Title: SageWoman #81: Weaving the Web
Publisher: BBI Media
Editor: Anne Newkirk Niven
Pages: 96 pp
Price: $10.95 US
Sitting down with an issue of SageWoman always feels like a cup of herbal tea with the Aunts from Practical Magic: you know you’re going to be settling in for a while, and when you get up, you’ll feel wiser and more centered for doing so. Issue 81: Weaving the Web is a perfect example of this. It’s the 25th Anniversary of the magazine, and there’s an article in it to commemorate the 30th Anniversary of the Motherpeace Tarot — both of which situate the issue in the heartland of the women’s spirituality movement so completely that even a first-time reader would feel it.
Highlights of the issue for me were Marilyn Steele’s “Life in the Round: Spider Woman Speaks”, Julie McIntyre’s “In the Presence of Wilderness”, and Diana L. Paxson’s “One of Ten Thousand: Weaving Frith with Lady Frigga”, but it felt like every article had a take-away thought, quotation or snippet to ponder. As always, there are beautiful illustrations accompanying the articles and a collection of reviews and poetry. The issue’s theme of ‘Weaving the Web’ was explored in such diverse ways, but the whole came together like a tapestry and a reminder of the connectedness of all life and, in particular, the necessity of community in women’s spirituality.
Marilyn Steele’s “Life in the Round: Spider Woman Speaks” is a call to action in the guise of prose-poetry. “We have forgotten what it means to be human, to be connected to wildness,” she writes. “It is time to become a culture of dreamers, to awaken to the ecology of self we need.” (p. 16) The piece took me time to digest, and I enjoyed doing so greatly.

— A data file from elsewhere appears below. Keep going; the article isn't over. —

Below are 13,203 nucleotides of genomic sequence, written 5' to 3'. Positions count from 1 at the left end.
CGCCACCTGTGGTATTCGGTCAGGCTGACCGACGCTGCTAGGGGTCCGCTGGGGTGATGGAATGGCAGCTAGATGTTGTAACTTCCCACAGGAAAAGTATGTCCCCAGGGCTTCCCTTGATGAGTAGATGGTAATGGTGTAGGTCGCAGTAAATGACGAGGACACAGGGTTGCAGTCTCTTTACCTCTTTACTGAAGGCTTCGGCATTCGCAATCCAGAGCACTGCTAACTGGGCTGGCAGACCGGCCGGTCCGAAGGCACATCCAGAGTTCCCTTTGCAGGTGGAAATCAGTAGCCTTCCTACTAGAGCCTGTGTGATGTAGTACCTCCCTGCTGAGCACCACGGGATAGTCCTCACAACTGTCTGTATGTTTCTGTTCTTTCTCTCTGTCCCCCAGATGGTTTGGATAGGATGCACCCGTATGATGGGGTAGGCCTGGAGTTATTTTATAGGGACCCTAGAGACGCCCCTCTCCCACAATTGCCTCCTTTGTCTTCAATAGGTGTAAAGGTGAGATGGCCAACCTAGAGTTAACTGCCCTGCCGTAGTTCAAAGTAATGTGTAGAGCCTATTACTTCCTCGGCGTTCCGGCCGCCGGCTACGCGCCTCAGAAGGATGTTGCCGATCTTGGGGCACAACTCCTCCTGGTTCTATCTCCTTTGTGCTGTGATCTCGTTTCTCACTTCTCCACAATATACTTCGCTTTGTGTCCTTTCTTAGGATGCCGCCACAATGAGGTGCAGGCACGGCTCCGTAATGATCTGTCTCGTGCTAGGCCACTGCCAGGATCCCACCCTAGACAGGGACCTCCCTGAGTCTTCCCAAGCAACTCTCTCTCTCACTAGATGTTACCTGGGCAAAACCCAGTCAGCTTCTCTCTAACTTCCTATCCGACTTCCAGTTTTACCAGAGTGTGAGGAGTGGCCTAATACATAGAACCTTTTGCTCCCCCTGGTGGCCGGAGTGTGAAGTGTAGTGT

Julie McIntyre’s “In the Presence of Wilderness” resonated on a deeply personal level for me, and I suspect many other women reading it will feel the same way. She writes of connecting to the land she’s on and finding herself as a wild thing within a context of other wild things. It’s a journey many of us are on and the article underscores the joyous mystery of reclaiming that part of ourselves.
Diana L. Paxson’s “One of Ten Thousand: Weaving Frith with Lady Frigga” is a transcription and account of a tutelary ritual that took place at PantheaCon 2011. As a heathen who has spent many years working with Frigga myself, I would deeply loved to have been present at the ritual, but the account is certainly a vivid retelling of what transpired. To my mind, an issue themed around ‘Weaving the Web’ would have been incomplete without reference to Odin’s wife, and this definitely satisfies. The ritual as described was rich and touches upon the many layers of ‘weaving’ that are sacred to this goddess — in the sense of literal fibrearts and in the more abstract notions of connection, community, and trust.
The closing of Borders had left SageWoman with a $12k shortfall at the time of the issue going to print, but the editorial by Anne Newkirk Niven articulates a message of hope and trust in the Goddess to provide, and a resolution to continue serving the women’s spirituality community for another twenty-five years. Her faith seems to have been well-placed: at the time of this review, a little more than $11k has already been raised! If that isn’t an illustration of the power of interconnectedness and community, I don’t know what is.
[Maris Pái is a Vanic witch, Heathen poet and the assistant editor of HUGINN. Her poetry and essays have been featured in Hoofprints in the Wildwood, HUGINN, and Odin’s Gift. She lives in the west of Ireland with her husband and two cats. Check out her blog.]